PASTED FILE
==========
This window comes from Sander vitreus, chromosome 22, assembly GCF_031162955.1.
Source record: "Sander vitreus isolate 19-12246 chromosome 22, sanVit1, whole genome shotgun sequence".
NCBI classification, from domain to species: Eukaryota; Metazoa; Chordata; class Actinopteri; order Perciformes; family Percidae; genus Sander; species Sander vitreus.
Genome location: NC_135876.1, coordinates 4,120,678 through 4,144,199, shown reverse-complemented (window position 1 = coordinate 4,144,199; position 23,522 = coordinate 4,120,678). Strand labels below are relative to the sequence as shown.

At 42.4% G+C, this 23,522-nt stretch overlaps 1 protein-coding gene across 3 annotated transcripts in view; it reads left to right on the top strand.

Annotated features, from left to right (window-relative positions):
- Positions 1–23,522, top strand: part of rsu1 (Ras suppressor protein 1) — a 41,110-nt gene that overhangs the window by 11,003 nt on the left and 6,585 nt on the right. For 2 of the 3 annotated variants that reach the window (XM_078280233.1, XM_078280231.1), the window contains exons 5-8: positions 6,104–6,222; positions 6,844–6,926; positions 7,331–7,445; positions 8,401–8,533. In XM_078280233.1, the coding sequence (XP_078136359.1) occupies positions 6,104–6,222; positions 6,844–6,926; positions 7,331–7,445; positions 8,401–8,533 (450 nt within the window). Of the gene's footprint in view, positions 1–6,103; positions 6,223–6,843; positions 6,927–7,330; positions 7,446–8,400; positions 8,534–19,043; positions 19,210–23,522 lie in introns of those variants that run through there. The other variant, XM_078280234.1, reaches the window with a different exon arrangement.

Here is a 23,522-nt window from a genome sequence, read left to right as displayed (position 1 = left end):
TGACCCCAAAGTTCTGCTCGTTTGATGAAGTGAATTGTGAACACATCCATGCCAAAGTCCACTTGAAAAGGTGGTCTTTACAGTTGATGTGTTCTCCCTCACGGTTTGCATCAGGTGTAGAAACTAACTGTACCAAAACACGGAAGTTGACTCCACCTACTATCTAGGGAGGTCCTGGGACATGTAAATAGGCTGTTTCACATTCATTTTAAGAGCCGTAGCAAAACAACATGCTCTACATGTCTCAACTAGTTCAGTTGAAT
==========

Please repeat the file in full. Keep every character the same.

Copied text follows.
This window comes from Sander vitreus, chromosome 22, assembly GCF_031162955.1.
Source record: "Sander vitreus isolate 19-12246 chromosome 22, sanVit1, whole genome shotgun sequence".
NCBI classification, from domain to species: Eukaryota; Metazoa; Chordata; class Actinopteri; order Perciformes; family Percidae; genus Sander; species Sander vitreus.
Genome location: NC_135876.1, coordinates 4,120,678 through 4,144,199, shown reverse-complemented (window position 1 = coordinate 4,144,199; position 23,522 = coordinate 4,120,678). Strand labels below are relative to the sequence as shown.

At 42.4% G+C, this 23,522-nt stretch overlaps 1 protein-coding gene across 3 annotated transcripts in view; it reads left to right on the top strand.

Annotated features, from left to right (window-relative positions):
- Positions 1–23,522, top strand: part of rsu1 (Ras suppressor protein 1) — a 41,110-nt gene that overhangs the window by 11,003 nt on the left and 6,585 nt on the right. For 2 of the 3 annotated variants that reach the window (XM_078280233.1, XM_078280231.1), the window contains exons 5-8: positions 6,104–6,222; positions 6,844–6,926; positions 7,331–7,445; positions 8,401–8,533. In XM_078280233.1, the coding sequence (XP_078136359.1) occupies positions 6,104–6,222; positions 6,844–6,926; positions 7,331–7,445; positions 8,401–8,533 (450 nt within the window). Of the gene's footprint in view, positions 1–6,103; positions 6,223–6,843; positions 6,927–7,330; positions 7,446–8,400; positions 8,534–19,043; positions 19,210–23,522 lie in introns of those variants that run through there. The other variant, XM_078280234.1, reaches the window with a different exon arrangement.

Here is a 23,522-nt window from a genome sequence, read left to right as displayed (position 1 = left end):
TGACCCCAAAGTTCTGCTCGTTTGATGAAGTGAATTGTGAACACATCCATGCCAAAGTCCACTTGAAAAGGTGGTCTTTACAGTTGATGTGTTCTCCCTCACGGTTTGCATCAGGTGTAGAAACTAACTGTACCAAAACACGGAAGTTGACTCCACCTACTATCTAGGGAGGTCCTGGGACATGTAAATAGGCTGTTTCACATTCATTTTAAGAGCCGTAGCAAAACAACATGCTCTACATGTCTCAACTAGTTCAGTTGAAT